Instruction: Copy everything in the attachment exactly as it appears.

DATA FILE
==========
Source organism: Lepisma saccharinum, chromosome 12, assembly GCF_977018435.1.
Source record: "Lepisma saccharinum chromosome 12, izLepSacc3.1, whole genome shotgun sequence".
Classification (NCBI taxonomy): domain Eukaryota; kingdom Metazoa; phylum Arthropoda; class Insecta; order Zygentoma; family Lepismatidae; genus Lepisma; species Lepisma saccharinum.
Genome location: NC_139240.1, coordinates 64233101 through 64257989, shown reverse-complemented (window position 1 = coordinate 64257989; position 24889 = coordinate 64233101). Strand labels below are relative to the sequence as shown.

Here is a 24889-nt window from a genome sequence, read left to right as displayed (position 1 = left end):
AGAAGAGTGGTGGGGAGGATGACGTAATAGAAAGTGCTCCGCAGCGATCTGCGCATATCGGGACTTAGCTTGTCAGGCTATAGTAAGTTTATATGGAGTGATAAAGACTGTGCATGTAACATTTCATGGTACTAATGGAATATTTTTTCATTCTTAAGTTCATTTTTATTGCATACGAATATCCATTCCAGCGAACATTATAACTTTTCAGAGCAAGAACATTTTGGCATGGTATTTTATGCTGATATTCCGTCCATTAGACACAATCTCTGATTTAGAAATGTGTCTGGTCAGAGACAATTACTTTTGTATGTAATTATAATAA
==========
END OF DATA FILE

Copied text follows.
Source organism: Lepisma saccharinum, chromosome 12, assembly GCF_977018435.1.
Source record: "Lepisma saccharinum chromosome 12, izLepSacc3.1, whole genome shotgun sequence".
Classification (NCBI taxonomy): domain Eukaryota; kingdom Metazoa; phylum Arthropoda; class Insecta; order Zygentoma; family Lepismatidae; genus Lepisma; species Lepisma saccharinum.
Genome location: NC_139240.1, coordinates 64233101 through 64257989, shown reverse-complemented (window position 1 = coordinate 64257989; position 24889 = coordinate 64233101). Strand labels below are relative to the sequence as shown.

Here is a 24889-nt window from a genome sequence, read left to right as displayed (position 1 = left end):
AGAAGAGTGGTGGGGAGGATGACGTAATAGAAAGTGCTCCGCAGCGATCTGCGCATATCGGGACTTAGCTTGTCAGGCTATAGTAAGTTTATATGGAGTGATAAAGACTGTGCATGTAACATTTCATGGTACTAATGGAATATTTTTTCATTCTTAAGTTCATTTTTATTGCATACGAATATCCATTCCAGCGAACATTATAACTTTTCAGAGCAAGAACATTTTGGCATGGTATTTTATGCTGATATTCCGTCCATTAGACACAATCTCTGATTTAGAAATGTGTCTGGTCAGAGACAATTACTTTTGTATGTAATTATAATAA